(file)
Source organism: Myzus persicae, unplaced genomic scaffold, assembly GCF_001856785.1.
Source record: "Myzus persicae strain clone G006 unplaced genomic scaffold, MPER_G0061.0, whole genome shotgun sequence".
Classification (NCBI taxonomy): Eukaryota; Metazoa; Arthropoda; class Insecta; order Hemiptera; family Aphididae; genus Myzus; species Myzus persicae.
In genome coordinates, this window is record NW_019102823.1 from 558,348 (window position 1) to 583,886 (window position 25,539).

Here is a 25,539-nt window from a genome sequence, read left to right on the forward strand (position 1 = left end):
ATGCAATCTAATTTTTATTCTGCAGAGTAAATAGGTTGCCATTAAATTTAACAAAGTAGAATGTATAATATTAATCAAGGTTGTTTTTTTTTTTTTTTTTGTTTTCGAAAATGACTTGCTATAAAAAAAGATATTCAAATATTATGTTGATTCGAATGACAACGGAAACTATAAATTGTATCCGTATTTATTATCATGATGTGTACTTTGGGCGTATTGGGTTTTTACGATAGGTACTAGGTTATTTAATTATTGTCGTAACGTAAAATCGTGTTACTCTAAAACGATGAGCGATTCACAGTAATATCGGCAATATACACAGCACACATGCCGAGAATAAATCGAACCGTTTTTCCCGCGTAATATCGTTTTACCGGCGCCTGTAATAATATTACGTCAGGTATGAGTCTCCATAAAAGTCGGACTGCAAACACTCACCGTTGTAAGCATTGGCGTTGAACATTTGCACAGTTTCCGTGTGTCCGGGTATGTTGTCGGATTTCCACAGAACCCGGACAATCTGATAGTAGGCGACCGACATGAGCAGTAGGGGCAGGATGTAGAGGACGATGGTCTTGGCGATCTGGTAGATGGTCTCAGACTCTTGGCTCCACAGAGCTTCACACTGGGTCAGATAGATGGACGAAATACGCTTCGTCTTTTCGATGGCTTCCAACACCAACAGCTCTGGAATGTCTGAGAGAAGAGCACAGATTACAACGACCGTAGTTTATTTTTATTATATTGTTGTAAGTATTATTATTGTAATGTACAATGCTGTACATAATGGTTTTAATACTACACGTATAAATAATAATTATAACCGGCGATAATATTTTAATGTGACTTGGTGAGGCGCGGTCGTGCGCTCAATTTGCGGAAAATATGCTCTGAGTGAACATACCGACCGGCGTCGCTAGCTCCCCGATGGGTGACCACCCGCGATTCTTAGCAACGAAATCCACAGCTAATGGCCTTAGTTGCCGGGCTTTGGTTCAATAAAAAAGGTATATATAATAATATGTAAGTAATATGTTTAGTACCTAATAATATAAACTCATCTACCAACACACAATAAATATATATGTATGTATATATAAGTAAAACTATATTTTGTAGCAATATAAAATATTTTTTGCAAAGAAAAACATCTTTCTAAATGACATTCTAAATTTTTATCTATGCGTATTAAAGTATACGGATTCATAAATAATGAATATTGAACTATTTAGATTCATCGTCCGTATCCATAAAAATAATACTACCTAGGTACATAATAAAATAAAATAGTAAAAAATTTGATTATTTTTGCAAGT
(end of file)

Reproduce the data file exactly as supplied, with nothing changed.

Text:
Source organism: Myzus persicae, unplaced genomic scaffold, assembly GCF_001856785.1.
Source record: "Myzus persicae strain clone G006 unplaced genomic scaffold, MPER_G0061.0, whole genome shotgun sequence".
Classification (NCBI taxonomy): Eukaryota; Metazoa; Arthropoda; class Insecta; order Hemiptera; family Aphididae; genus Myzus; species Myzus persicae.
In genome coordinates, this window is record NW_019102823.1 from 558,348 (window position 1) to 583,886 (window position 25,539).

Here is a 25,539-nt window from a genome sequence, read left to right on the forward strand (position 1 = left end):
ATGCAATCTAATTTTTATTCTGCAGAGTAAATAGGTTGCCATTAAATTTAACAAAGTAGAATGTATAATATTAATCAAGGTTGTTTTTTTTTTTTTTTTTGTTTTCGAAAATGACTTGCTATAAAAAAAGATATTCAAATATTATGTTGATTCGAATGACAACGGAAACTATAAATTGTATCCGTATTTATTATCATGATGTGTACTTTGGGCGTATTGGGTTTTTACGATAGGTACTAGGTTATTTAATTATTGTCGTAACGTAAAATCGTGTTACTCTAAAACGATGAGCGATTCACAGTAATATCGGCAATATACACAGCACACATGCCGAGAATAAATCGAACCGTTTTTCCCGCGTAATATCGTTTTACCGGCGCCTGTAATAATATTACGTCAGGTATGAGTCTCCATAAAAGTCGGACTGCAAACACTCACCGTTGTAAGCATTGGCGTTGAACATTTGCACAGTTTCCGTGTGTCCGGGTATGTTGTCGGATTTCCACAGAACCCGGACAATCTGATAGTAGGCGACCGACATGAGCAGTAGGGGCAGGATGTAGAGGACGATGGTCTTGGCGATCTGGTAGATGGTCTCAGACTCTTGGCTCCACAGAGCTTCACACTGGGTCAGATAGATGGACGAAATACGCTTCGTCTTTTCGATGGCTTCCAACACCAACAGCTCTGGAATGTCTGAGAGAAGAGCACAGATTACAACGACCGTAGTTTATTTTTATTATATTGTTGTAAGTATTATTATTGTAATGTACAATGCTGTACATAATGGTTTTAATACTACACGTATAAATAATAATTATAACCGGCGATAATATTTTAATGTGACTTGGTGAGGCGCGGTCGTGCGCTCAATTTGCGGAAAATATGCTCTGAGTGAACATACCGACCGGCGTCGCTAGCTCCCCGATGGGTGACCACCCGCGATTCTTAGCAACGAAATCCACAGCTAATGGCCTTAGTTGCCGGGCTTTGGTTCAATAAAAAAGGTATATATAATAATATGTAAGTAATATGTTTAGTACCTAATAATATAAACTCATCTACCAACACACAATAAATATATATGTATGTATATATAAGTAAAACTATATTTTGTAGCAATATAAAATATTTTTTGCAAAGAAAAACATCTTTCTAAATGACATTCTAAATTTTTATCTATGCGTATTAAAGTATACGGATTCATAAATAATGAATATTGAACTATTTAGATTCATCGTCCGTATCCATAAAAATAATACTACCTAGGTACATAATAAAATAAAATAGTAAAAAATTTGATTATTTTTGCAAGT